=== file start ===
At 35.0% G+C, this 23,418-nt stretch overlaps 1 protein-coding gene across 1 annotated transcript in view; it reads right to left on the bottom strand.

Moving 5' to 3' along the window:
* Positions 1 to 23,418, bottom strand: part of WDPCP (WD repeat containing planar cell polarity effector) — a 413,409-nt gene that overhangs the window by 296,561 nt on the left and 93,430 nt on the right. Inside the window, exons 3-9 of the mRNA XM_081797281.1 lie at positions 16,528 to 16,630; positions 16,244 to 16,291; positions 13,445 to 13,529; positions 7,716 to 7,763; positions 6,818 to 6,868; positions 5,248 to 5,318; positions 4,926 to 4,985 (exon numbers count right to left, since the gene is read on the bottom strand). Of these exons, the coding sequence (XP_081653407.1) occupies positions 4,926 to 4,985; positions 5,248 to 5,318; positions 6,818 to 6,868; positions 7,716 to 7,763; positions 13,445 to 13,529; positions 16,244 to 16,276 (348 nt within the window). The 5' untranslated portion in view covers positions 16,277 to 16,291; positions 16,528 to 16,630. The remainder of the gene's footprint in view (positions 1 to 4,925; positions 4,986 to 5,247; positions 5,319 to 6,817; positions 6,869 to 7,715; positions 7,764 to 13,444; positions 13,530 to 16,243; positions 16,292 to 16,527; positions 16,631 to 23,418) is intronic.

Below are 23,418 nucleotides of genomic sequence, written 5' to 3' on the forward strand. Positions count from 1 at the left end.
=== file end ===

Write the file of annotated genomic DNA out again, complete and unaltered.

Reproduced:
At 35.0% G+C, this 23,418-nt stretch overlaps 1 protein-coding gene across 1 annotated transcript in view; it reads right to left on the bottom strand.

Moving 5' to 3' along the window:
* Positions 1 to 23,418, bottom strand: part of WDPCP (WD repeat containing planar cell polarity effector) — a 413,409-nt gene that overhangs the window by 296,561 nt on the left and 93,430 nt on the right. Inside the window, exons 3-9 of the mRNA XM_081797281.1 lie at positions 16,528 to 16,630; positions 16,244 to 16,291; positions 13,445 to 13,529; positions 7,716 to 7,763; positions 6,818 to 6,868; positions 5,248 to 5,318; positions 4,926 to 4,985 (exon numbers count right to left, since the gene is read on the bottom strand). Of these exons, the coding sequence (XP_081653407.1) occupies positions 4,926 to 4,985; positions 5,248 to 5,318; positions 6,818 to 6,868; positions 7,716 to 7,763; positions 13,445 to 13,529; positions 16,244 to 16,276 (348 nt within the window). The 5' untranslated portion in view covers positions 16,277 to 16,291; positions 16,528 to 16,630. The remainder of the gene's footprint in view (positions 1 to 4,925; positions 4,986 to 5,247; positions 5,319 to 6,817; positions 6,869 to 7,715; positions 7,764 to 13,444; positions 13,530 to 16,243; positions 16,292 to 16,527; positions 16,631 to 23,418) is intronic.

Below are 23,418 nucleotides of genomic sequence, written 5' to 3' on the forward strand. Positions count from 1 at the left end.